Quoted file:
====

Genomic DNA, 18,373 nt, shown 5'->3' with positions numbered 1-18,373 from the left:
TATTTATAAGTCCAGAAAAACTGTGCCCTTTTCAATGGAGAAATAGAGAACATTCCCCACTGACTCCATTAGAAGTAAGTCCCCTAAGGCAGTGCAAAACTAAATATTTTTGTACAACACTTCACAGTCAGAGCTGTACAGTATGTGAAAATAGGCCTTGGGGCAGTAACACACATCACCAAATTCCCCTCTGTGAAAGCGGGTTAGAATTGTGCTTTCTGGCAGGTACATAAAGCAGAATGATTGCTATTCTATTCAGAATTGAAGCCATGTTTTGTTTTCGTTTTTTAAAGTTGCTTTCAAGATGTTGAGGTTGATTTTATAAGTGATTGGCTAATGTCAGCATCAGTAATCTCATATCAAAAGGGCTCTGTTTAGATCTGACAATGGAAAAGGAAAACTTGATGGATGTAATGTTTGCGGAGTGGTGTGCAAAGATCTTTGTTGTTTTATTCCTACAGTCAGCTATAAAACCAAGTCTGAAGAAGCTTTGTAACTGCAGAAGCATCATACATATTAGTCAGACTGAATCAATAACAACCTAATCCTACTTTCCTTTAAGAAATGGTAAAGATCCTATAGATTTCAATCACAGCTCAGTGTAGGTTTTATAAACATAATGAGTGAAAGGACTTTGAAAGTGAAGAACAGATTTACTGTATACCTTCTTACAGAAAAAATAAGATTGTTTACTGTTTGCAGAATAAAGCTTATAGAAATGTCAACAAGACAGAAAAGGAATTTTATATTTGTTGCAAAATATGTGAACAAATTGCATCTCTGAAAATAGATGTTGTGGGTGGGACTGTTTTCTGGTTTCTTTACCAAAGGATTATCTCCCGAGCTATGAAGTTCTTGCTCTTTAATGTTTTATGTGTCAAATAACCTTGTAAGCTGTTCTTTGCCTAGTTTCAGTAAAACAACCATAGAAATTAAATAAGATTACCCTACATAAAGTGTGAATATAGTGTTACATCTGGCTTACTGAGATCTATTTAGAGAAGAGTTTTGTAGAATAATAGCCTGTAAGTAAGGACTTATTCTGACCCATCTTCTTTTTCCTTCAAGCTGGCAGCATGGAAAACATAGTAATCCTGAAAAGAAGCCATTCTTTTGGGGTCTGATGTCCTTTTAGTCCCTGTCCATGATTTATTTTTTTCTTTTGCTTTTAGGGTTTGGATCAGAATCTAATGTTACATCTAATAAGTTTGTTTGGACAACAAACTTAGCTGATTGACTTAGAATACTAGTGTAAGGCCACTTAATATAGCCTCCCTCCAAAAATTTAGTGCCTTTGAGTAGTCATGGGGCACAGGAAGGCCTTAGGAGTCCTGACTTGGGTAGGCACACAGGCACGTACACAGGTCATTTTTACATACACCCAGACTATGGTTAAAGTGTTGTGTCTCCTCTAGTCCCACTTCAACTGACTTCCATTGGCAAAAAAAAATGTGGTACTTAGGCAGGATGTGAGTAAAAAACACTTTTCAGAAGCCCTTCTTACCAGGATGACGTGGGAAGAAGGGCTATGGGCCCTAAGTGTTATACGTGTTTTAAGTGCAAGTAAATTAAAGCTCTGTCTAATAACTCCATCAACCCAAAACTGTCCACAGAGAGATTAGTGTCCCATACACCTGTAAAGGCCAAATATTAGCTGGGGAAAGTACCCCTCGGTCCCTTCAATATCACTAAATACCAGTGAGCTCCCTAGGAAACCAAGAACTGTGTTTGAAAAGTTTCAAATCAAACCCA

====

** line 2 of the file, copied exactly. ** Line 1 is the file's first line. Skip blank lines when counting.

TATTTATAAGTCCAGAAAAACTGTGCCCTTTTCAATGGAGAAATAGAGAACATTCCCCACTGACTCCATTAGAAGTAAGTCCCCTAAGGCAGTGCAAAACTAAATATTTTTGTACAACACTTCACAGTCAGAGCTGTACAGTATGTGAAAATAGGCCTTGGGGCAGTAACACACATCACCAAATTCCCCTCTGTGAAAGCGGGTTAGAATTGTGCTTTCTGGCAGGTACATAAAGCAGAATGATTGCTATTCTATTCAGAATTGAAGCCATGTTTTGTTTTCGTTTTTTAAAGTTGCTTTCAAGATGTTGAGGTTGATTTTATAAGTGATTGGCTAATGTCAGCATCAGTAATCTCATATCAAAAGGGCTCTGTTTAGATCTGACAATGGAAAAGGAAAACTTGATGGATGTAATGTTTGCGGAGTGGTGTGCAAAGATCTTTGTTGTTTTATTCCTACAGTCAGCTATAAAACCAAGTCTGAAGAAGCTTTGTAACTGCAGAAGCATCATACATATTAGTCAGACTGAATCAATAACAACCTAATCCTACTTTCCTTTAAGAAATGGTAAAGATCCTATAGATTTCAATCACAGCTCAGTGTAGGTTTTATAAACATAATGAGTGAAAGGACTTTGAAAGTGAAGAACAGATTTACTGTATACCTTCTTACAGAAAAAATAAGATTGTTTACTGTTTGCAGAATAAAGCTTATAGAAATGTCAACAAGACAGAAAAGGAATTTTATATTTGTTGCAAAATATGTGAACAAATTGCATCTCTGAAAATAGATGTTGTGGGTGGGACTGTTTTCTGGTTTCTTTACCAAAGGATTATCTCCCGAGCTATGAAGTTCTTGCTCTTTAATGTTTTATGTGTCAAATAACCTTGTAAGCTGTTCTTTGCCTAGTTTCAGTAAAACAACCATAGAAATTAAATAAGATTACCCTACATAAAGTGTGAATATAGTGTTACATCTGGCTTACTGAGATCTATTTAGAGAAGAGTTTTGTAGAATAATAGCCTGTAAGTAAGGACTTATTCTGACCCATCTTCTTTTTCCTTCAAGCTGGCAGCATGGAAAACATAGTAATCCTGAAAAGAAGCCATTCTTTTGGGGTCTGATGTCCTTTTAGTCCCTGTCCATGATTTATTTTTTTCTTTTGCTTTTAGGGTTTGGATCAGAATCTAATGTTACATCTAATAAGTTTGTTTGGACAACAAACTTAGCTGATTGACTTAGAATACTAGTGTAAGGCCACTTAATATAGCCTCCCTCCAAAAATTTAGTGCCTTTGAGTAGTCATGGGGCACAGGAAGGCCTTAGGAGTCCTGACTTGGGTAGGCACACAGGCACGTACACAGGTCATTTTTACATACACCCAGACTATGGTTAAAGTGTTGTGTCTCCTCTAGTCCCACTTCAACTGACTTCCATTGGCAAAAAAAAATGTGGTACTTAGGCAGGATGTGAGTAAAAAACACTTTTCAGAAGCCCTTCTTACCAGGATGACGTGGGAAGAAGGGCTATGGGCCCTAAGTGTTATACGTGTTTTAAGTGCAAGTAAATTAAAGCTCTGTCTAATAACTCCATCAACCCAAAACTGTCCACAGAGAGATTAGTGTCCCATACACCTGTAAAGGCCAAATATTAGCTGGGGAAAGTACCCCTCGGTCCCTTCAATATCACTAAATACCAGTGAGCTCCCTAGGAAACCAAGAACTGTGTTTGAAAAGTTTCAAATCAAACCCA